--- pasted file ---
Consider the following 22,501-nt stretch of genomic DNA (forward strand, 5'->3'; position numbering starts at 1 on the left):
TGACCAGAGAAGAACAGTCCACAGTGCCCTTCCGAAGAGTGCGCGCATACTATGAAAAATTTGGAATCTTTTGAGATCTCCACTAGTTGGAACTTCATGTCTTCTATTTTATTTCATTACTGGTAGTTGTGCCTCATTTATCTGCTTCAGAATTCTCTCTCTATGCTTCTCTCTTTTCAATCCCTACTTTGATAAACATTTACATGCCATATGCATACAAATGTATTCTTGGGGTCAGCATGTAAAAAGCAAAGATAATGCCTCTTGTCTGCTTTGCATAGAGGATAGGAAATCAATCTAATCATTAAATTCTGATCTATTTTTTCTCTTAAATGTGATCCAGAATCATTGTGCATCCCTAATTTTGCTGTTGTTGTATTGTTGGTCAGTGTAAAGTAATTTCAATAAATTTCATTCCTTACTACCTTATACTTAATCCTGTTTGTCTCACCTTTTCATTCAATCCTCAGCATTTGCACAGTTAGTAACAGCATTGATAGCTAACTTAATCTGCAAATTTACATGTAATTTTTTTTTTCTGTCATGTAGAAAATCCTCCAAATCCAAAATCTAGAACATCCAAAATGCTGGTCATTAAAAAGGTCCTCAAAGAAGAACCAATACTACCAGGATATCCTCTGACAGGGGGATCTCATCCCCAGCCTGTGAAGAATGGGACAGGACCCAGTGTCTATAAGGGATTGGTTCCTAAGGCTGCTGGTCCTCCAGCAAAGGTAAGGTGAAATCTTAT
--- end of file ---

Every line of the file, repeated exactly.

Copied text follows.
Consider the following 22,501-nt stretch of genomic DNA (forward strand, 5'->3'; position numbering starts at 1 on the left):
TGACCAGAGAAGAACAGTCCACAGTGCCCTTCCGAAGAGTGCGCGCATACTATGAAAAATTTGGAATCTTTTGAGATCTCCACTAGTTGGAACTTCATGTCTTCTATTTTATTTCATTACTGGTAGTTGTGCCTCATTTATCTGCTTCAGAATTCTCTCTCTATGCTTCTCTCTTTTCAATCCCTACTTTGATAAACATTTACATGCCATATGCATACAAATGTATTCTTGGGGTCAGCATGTAAAAAGCAAAGATAATGCCTCTTGTCTGCTTTGCATAGAGGATAGGAAATCAATCTAATCATTAAATTCTGATCTATTTTTTCTCTTAAATGTGATCCAGAATCATTGTGCATCCCTAATTTTGCTGTTGTTGTATTGTTGGTCAGTGTAAAGTAATTTCAATAAATTTCATTCCTTACTACCTTATACTTAATCCTGTTTGTCTCACCTTTTCATTCAATCCTCAGCATTTGCACAGTTAGTAACAGCATTGATAGCTAACTTAATCTGCAAATTTACATGTAATTTTTTTTTTCTGTCATGTAGAAAATCCTCCAAATCCAAAATCTAGAACATCCAAAATGCTGGTCATTAAAAAGGTCCTCAAAGAAGAACCAATACTACCAGGATATCCTCTGACAGGGGGATCTCATCCCCAGCCTGTGAAGAATGGGACAGGACCCAGTGTCTATAAGGGATTGGTTCCTAAGGCTGCTGGTCCTCCAGCAAAGGTAAGGTGAAATCTTAT